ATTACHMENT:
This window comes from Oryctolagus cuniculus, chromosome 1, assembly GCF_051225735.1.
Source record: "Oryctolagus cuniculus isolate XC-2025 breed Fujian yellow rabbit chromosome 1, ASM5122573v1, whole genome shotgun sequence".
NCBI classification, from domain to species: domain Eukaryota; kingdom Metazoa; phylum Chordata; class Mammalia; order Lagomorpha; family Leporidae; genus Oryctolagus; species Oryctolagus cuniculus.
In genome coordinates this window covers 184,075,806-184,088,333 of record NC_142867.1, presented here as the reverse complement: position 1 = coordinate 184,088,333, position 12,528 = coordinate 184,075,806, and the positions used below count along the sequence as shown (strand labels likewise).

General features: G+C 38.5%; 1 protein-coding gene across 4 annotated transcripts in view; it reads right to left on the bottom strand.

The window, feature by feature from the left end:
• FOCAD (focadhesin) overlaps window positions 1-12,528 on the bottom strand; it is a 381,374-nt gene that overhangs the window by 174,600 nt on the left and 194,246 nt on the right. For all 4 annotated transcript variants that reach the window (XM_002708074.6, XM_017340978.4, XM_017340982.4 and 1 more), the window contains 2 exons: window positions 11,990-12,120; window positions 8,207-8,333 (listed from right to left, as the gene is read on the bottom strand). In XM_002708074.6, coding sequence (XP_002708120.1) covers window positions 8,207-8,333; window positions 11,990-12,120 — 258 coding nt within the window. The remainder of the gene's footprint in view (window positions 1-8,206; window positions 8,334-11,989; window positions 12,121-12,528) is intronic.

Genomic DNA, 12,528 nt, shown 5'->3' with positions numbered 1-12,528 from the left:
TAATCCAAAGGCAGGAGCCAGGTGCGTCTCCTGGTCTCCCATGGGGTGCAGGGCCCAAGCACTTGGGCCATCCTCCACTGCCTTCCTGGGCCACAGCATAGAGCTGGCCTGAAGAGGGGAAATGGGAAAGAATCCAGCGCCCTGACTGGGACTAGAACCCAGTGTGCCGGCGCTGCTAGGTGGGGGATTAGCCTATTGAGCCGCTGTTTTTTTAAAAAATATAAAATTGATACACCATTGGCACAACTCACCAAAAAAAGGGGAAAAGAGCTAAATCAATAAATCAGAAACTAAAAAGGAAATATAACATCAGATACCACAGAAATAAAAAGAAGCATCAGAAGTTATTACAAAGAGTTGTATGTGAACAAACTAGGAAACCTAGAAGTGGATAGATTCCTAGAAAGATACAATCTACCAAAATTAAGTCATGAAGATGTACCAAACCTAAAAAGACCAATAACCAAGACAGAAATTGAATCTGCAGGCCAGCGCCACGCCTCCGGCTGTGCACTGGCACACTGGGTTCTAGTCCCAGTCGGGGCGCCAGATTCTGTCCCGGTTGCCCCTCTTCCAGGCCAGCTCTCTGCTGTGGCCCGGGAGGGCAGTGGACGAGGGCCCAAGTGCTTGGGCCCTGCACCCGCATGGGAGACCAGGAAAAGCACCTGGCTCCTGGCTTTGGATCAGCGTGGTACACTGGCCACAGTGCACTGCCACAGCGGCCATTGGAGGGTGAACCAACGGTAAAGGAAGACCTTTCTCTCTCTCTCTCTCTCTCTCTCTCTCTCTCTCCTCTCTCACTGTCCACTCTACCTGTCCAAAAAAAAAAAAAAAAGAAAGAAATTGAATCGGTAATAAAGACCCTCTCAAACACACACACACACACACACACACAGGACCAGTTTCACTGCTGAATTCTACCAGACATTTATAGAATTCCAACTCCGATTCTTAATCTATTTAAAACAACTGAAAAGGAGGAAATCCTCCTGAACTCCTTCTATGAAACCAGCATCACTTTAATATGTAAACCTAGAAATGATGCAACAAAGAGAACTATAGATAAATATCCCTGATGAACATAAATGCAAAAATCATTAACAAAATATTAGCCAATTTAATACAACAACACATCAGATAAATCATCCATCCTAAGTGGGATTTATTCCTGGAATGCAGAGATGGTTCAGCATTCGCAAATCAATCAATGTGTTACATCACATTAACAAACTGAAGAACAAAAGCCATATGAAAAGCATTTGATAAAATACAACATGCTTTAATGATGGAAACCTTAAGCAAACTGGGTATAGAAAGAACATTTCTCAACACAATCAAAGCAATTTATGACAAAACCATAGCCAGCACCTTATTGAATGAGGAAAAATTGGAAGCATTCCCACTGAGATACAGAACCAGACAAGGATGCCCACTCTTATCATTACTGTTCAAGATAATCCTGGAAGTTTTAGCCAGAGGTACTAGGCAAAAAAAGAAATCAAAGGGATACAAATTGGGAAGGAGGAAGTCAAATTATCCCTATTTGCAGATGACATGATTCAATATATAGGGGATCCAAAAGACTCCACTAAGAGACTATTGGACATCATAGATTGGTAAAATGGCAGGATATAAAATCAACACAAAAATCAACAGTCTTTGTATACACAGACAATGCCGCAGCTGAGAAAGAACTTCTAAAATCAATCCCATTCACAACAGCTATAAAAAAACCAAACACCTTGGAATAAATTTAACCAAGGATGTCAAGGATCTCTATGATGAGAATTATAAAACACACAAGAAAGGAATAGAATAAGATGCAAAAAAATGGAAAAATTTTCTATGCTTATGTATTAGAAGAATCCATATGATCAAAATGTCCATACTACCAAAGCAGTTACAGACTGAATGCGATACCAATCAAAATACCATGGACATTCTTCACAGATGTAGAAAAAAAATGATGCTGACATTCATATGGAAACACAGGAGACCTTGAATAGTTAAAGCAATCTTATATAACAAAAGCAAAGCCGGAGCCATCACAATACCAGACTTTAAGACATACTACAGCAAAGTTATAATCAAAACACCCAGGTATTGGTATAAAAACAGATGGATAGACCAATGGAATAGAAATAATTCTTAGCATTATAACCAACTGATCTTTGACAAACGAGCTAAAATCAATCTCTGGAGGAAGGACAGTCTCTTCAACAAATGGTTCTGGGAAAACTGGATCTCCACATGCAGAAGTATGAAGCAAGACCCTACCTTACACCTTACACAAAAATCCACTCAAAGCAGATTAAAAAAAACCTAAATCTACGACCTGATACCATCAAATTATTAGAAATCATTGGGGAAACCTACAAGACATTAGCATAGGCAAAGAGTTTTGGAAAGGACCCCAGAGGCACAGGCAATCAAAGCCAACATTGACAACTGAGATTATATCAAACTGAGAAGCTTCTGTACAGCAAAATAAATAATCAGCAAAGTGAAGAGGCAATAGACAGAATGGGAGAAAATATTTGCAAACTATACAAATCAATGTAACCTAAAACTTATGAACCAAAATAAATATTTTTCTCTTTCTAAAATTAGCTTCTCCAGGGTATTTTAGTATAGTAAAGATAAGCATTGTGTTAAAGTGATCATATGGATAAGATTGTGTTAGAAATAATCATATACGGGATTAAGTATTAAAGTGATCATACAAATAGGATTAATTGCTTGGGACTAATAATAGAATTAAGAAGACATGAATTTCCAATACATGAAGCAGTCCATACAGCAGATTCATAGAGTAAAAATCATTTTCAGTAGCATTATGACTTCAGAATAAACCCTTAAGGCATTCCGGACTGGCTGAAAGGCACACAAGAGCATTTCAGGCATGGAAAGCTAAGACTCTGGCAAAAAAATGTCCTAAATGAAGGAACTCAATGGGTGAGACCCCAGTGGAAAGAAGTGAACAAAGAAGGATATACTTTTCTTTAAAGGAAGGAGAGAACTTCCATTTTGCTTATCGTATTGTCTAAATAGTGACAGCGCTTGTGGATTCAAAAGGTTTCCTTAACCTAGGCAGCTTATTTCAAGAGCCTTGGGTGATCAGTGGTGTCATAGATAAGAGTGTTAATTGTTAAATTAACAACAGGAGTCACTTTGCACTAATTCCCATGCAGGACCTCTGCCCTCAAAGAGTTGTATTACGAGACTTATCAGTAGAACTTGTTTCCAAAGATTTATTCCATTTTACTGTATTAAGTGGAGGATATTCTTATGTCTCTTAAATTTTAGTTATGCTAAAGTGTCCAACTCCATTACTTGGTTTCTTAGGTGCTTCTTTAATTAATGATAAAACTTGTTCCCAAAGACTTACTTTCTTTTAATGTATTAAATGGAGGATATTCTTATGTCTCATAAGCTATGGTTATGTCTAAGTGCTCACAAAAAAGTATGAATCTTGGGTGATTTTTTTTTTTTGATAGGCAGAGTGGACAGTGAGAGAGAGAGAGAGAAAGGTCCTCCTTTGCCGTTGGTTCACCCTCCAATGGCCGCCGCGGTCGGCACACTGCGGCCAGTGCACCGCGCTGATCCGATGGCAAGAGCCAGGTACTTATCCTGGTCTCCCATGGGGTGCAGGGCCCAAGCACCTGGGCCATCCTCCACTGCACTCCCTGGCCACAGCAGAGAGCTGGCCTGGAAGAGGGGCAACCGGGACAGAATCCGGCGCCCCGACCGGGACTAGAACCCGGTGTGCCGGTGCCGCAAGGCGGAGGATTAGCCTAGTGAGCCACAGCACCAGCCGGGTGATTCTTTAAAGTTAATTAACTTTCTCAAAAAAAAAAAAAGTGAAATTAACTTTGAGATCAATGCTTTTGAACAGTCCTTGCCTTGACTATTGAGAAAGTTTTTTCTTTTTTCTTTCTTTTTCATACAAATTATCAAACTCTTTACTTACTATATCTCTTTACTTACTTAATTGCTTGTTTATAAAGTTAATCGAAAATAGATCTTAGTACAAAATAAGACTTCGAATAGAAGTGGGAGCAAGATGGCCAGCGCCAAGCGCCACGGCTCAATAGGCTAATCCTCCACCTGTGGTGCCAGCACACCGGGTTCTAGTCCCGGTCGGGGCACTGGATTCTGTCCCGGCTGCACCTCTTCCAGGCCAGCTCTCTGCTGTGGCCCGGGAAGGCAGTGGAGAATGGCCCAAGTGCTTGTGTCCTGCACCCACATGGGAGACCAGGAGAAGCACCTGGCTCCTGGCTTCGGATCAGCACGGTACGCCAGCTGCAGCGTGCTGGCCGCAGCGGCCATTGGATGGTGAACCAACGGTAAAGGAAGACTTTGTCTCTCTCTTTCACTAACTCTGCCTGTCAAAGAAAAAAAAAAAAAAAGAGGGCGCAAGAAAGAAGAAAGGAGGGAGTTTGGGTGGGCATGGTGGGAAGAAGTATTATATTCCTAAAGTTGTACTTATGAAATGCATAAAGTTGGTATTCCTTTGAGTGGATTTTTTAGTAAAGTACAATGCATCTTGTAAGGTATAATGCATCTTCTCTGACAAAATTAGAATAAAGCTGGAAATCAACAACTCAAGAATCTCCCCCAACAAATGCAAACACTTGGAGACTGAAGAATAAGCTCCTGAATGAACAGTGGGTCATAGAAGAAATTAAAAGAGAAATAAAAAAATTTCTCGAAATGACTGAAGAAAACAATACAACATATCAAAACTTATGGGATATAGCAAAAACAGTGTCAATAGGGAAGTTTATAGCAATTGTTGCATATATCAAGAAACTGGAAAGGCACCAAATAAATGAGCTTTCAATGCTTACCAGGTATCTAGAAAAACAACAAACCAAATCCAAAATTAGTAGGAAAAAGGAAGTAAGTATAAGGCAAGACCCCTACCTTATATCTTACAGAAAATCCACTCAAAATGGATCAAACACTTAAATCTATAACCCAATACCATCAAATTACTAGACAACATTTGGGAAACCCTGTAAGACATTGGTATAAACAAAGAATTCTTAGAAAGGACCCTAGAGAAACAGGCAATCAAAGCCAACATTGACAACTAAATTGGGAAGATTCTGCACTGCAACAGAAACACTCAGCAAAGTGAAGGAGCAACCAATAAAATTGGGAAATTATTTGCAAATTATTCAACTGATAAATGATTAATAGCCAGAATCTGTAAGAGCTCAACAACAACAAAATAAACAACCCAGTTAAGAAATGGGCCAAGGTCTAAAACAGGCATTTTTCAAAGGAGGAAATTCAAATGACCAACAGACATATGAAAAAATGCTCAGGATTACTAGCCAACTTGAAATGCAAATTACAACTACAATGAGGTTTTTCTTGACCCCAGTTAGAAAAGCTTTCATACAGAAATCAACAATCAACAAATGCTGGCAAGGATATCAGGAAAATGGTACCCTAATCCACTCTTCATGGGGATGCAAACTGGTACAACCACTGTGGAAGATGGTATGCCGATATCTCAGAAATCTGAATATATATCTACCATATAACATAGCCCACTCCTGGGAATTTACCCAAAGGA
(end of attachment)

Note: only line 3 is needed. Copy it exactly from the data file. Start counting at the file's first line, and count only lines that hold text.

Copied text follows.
NCBI classification, from domain to species: domain Eukaryota; kingdom Metazoa; phylum Chordata; class Mammalia; order Lagomorpha; family Leporidae; genus Oryctolagus; species Oryctolagus cuniculus.